The Galveston Naval Museum is home to two retired marine vessels, the USS Cavalla and the USS Stewart. The USS Cavalla, known as the Avenger of Pearl Harbor, was an attack submarine in World War II; the USS Stewart is one of two remaining Destroyer Escorts from World War II and is on the National Register of Historic Places. Both vessels are rich in history and remembered for their heroic deeds and missions.
Educational tours are available to the public, and groups have a special option available to them: an overnight stay aboard the USS Stewart. At these Galveston Naval Museum sleepovers, groups arrive after the museum closes and have a VIP tour of both vessels. They see areas that aren’t normally open to the public, such as the kitchen, the restored bunks, the bridge in the USS Stewart and the conning tower of the USS Cavalla. Fans of military history and nautical vessels are sure to be enthralled.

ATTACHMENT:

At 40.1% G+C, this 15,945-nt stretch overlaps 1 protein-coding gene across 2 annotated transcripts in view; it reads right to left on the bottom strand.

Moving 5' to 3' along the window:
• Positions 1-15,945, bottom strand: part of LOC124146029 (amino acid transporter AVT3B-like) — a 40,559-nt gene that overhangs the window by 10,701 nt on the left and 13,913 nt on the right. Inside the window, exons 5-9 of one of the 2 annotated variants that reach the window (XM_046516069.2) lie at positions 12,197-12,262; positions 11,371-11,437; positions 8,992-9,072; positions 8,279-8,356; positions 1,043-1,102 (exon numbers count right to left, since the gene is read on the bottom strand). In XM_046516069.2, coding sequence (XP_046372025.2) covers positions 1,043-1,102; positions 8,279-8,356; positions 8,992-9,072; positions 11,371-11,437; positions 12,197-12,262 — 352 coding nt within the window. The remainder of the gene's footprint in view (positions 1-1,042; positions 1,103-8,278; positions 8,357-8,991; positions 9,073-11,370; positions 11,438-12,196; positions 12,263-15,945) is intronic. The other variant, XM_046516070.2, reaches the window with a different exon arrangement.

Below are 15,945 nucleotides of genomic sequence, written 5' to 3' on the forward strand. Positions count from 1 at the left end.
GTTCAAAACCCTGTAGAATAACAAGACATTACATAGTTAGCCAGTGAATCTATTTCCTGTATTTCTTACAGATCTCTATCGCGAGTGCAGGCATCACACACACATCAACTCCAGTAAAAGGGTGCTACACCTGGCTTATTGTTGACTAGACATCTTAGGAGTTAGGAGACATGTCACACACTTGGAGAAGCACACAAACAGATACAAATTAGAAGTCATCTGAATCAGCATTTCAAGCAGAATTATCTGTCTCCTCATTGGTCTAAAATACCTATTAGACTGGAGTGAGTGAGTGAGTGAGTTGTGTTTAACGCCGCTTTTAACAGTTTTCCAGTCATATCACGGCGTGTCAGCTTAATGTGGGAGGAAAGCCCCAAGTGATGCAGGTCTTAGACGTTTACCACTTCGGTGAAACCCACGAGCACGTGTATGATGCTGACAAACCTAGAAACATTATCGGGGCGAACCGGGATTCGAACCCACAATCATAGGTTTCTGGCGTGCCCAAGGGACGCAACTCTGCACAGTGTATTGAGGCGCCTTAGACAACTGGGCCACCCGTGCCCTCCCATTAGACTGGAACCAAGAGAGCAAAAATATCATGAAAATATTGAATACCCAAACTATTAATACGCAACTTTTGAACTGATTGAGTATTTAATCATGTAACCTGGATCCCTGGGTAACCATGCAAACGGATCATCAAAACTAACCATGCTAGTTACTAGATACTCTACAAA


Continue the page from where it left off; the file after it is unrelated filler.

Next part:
“Walking through the museum without a tour guide you learn a lot,” said Anika Matthiessen, education program coordinator at the Galveston Naval Museum. “But having the one-on-one with the docent lets you ask questions. You get to sleep in an area and be in an area you don’t normally get to be in.”
After the VIP tour, groups can spend the night, sleeping in restored bunks in the USS Stewart. The museum will provide a television with movies to watch, and additional educational games and activities are led by staff. The ship’s kitchen can also be used for catered meals. Groups have until 9 the next morning to depart.
Ticonderoga, New York
On Lake Champlain, between New York’s Adirondack Mountains and Vermont’s Green Mountains, Fort Ticonderoga is an 18th-century fort first used during the French and Indian War and later during the Revolutionary War. Today, it is owned by a private nonprofit educational organization and operated as a living history site. Museum staff portray soldiers and perform the daily tasks as soldiers did when they were stationed at the fort. In addition to its historical demonstrations, the museum displays artifacts and weapons from the 18th century. Fort Ticonderoga is known for VIP and behind-the-scenes tours that are customized based on a group’s interests.